What is a variant?
Viruses constantly change through a process called mutation. When a virus has one or more new mutations, it’s called a variant of the original virus. Since SARS-CoV-2, the virus that causes COVID-19, was discovered, there have been hundreds of variants identified and described. The original virus that was discovered in Wuhan has not been seen in the United States since the middle of 2020.
Are all variants important for public health?
Not necessarily. The World Health Organization (WHO) defines as the following:
- Variants of Concern: According to the WHO, a variant of concern contains changes that have resulted in one or more of the following: reduced efficacy of treatments or vaccine, increased disease severity, and increased spread from person to person.
- Variants of Interest: According to the WHO, a variant of interest contains changes that may result in reduced efficacy of treatments or vaccine, increased disease severity, and increased spread from person to person.
The CDC also uses the term Variants Being Monitored (VBM) as a general term for all variants of concern and variants of interest that are not the Delta variant.
Are variants determined for every positive COVID-19 test?
Not all positive COVID-19 tests proceed to sequencing for a variety of reasons. To determine which variant has infected an individual, a sample from that individual needs to be sequenced. Sequencing means performing additional techniques to determine the genetic makeup of the virus after initial detection.
Why is sequencing variants important?
Public health agencies track the number and geographic distribution in the population of variants that are designated as being of concern or of interest. This helps us to understand changes in the number of COVID-19 cases and hospitalizations and to plan for the future. For example, tracking a variant with high transmissibility, like the currently circulating Delta variant, can help hospitals prepare for a surge in cases.
The Wadsworth Center is currently sequencing COVID-19 virus specimens with a capacity up to approximately 100 per day. Specimens are selected at random from throughout the state to provide surveillance across all geographic locations and data analyzed across the entire sequence of the virus. The analyses include assessment for mutations that indicate variants of concern and variants of interest. Other laboratories in New York State are conducting similar work. These results from Wadsworth and other laboratories are uploaded into public databases, primarily GISAID. From this database, sequence data from all contributors can be downloaded and analyzed for a more complete picture of virus trends across the state and the distribution of variants from these analyses summarized over time.
Data as of October 16, 2021
New York State is monitoring the prevalence of SARS-CoV-2 variants, including the Delta variant, by studying data on sequences reported to two online databases of viral sequences: the GISAID repository and CDC’s national SARS-CoV-2 genomic surveillance program.
For samples of SARS-CoV-2 collected between September 26 and October 9, 2021 from New York State that are sequenced and entered into Global Initiative on Sharing Avian Influenza Data (GISAID), 99.7% were the Delta variant, compared to 99.6% in the previous two-week period.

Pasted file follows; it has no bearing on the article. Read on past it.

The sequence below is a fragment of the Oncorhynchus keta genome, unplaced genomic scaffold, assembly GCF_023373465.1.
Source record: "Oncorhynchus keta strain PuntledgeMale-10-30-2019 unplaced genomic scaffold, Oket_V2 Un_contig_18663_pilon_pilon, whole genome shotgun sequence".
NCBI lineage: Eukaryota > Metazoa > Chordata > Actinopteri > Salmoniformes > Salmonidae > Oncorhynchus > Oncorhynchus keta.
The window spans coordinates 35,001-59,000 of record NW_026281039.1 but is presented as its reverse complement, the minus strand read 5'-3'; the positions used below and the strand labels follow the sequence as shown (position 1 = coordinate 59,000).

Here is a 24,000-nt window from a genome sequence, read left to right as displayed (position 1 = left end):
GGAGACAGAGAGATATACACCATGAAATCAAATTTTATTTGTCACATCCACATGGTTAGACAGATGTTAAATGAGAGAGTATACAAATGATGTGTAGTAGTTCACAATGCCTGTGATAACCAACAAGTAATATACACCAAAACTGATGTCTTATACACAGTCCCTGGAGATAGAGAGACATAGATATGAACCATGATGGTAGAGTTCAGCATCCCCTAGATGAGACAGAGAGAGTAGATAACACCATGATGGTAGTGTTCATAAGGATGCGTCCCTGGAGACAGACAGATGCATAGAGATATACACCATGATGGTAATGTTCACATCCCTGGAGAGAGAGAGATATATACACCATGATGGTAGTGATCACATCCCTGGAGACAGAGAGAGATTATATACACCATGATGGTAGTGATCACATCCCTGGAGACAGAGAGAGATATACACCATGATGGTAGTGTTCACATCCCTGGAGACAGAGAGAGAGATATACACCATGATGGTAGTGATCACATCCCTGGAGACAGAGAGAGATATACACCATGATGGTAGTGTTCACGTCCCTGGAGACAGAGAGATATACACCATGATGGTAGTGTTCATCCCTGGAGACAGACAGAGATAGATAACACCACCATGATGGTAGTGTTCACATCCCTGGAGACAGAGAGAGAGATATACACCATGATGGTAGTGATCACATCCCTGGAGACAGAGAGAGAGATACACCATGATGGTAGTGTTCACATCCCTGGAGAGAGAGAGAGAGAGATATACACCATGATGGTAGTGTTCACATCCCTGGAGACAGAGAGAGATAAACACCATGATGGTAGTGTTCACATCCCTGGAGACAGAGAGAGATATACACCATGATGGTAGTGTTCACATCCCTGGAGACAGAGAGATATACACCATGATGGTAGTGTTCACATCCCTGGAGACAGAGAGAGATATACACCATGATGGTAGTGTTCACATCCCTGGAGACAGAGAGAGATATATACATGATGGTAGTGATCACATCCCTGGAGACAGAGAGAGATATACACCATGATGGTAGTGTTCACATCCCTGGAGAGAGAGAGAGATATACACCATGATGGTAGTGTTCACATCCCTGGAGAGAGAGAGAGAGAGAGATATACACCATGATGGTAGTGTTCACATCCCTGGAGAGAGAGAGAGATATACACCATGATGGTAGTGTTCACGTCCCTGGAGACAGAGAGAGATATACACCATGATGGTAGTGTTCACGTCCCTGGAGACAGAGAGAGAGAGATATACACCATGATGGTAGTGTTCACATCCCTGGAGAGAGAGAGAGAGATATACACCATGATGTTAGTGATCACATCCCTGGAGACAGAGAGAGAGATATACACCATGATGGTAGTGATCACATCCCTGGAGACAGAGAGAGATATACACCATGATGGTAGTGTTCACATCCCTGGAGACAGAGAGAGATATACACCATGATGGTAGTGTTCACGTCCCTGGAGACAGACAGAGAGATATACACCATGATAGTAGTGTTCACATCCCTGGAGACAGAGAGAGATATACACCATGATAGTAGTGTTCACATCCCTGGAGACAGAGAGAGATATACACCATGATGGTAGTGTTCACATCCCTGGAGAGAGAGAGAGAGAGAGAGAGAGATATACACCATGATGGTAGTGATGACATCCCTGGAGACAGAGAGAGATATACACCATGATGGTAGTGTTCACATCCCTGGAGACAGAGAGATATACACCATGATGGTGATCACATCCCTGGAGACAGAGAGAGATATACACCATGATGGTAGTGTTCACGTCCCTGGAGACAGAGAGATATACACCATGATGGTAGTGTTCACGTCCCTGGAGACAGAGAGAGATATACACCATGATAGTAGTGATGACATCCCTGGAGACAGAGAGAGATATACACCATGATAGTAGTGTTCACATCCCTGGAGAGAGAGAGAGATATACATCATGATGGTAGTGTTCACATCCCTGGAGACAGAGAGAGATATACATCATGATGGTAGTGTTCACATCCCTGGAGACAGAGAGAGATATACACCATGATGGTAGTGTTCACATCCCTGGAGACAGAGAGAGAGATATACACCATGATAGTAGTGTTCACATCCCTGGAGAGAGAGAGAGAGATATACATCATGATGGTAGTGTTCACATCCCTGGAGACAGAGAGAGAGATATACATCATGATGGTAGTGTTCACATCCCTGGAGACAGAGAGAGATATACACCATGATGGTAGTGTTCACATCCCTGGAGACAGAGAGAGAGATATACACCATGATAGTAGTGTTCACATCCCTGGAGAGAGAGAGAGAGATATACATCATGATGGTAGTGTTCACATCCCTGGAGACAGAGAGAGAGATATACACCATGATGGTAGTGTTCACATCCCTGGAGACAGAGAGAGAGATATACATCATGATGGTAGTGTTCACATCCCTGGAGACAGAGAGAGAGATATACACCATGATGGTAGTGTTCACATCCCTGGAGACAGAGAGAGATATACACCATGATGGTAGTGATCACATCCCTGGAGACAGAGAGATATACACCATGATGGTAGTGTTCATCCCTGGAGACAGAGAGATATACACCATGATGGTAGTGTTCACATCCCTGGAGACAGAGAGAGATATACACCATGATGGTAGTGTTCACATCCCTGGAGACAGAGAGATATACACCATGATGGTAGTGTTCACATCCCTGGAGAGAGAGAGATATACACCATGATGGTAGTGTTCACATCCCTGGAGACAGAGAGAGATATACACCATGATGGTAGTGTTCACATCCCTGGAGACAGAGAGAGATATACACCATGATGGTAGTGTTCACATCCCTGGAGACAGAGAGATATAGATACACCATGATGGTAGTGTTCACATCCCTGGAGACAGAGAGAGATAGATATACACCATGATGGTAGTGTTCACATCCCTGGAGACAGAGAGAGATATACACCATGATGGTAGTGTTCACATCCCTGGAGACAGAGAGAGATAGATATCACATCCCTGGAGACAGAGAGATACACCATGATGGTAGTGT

Between October 10 and October 16, CDC’s program for HHS Region 2 (New York, New Jersey, Virgin Islands, Puerto Rico) estimated 99.6% of samples were the Delta variant, compared to 99.6% in the previous one-week period.
For samples of SARS-CoV-2 collected between September 26 and October 9, 2021 from New York State that are sequenced and entered into GISAID, 0% were the Mu variant. Due to the variant’s low prevalence, CDC is no longer reporting on Mu separately from ‘other’ variants, which represented 0.4% of sequences. The percent of specimens with Mu peaked in New York between mid-June and early July.
Data Source Explanations
These data are pulled from the Global Initiative on Sharing Avian Influenza Data (GISAID) database, the world’s largest database for SARS-CoV-2 sequence data. The sequence data entered into GISAID may come from surveillance sequencing programs, more targeted cluster investigations, or other research.
From this database, we pulled only those sequences that were performed on samples from New York State, broken down by specific time frame of specimen collection. Because sequence uploads to the database can be delayed, data for the most recent time interval are based on a small number of specimens and should be interpreted with caution. When data are next abstracted, it is likely that the number of specimens for that interval will increase.
The CDC conducts general surveillance on a sample of SARS-CoV-2 specimens from around the United States. These samples are sent from commercial laboratories contracted with the CDC to sequence specimens from around the country, as well as public health labs in all US states and territories. The CDC presents these data nationally as well as broken down by HHS region.
From this database, we pulled HHS Region 2, which includes New York, New Jersey, the US Virgin Islands, and Puerto Rico. Because sequence uploads to the database can be delayed, results for the most recent time interval are based on a statistical projection from available specimens, and should be interpreted with caution. We additionally note that specimens from CDC’s program are uploaded into GISAID and thus the two data sources should not be considered fully-independent sources of information.
COVID-19 Variant Results
Variant prevalence across time
Estimates may differ slightly from graphs presented by CDC due to rounding.
- Centers for Disease Control and Prevention:
- World Health Organization: Tracking SARS-CoV-2 Variants
- Outbreak.info: New York, United States Mutation Report
- CoVariants: Variant: 21A (Delta)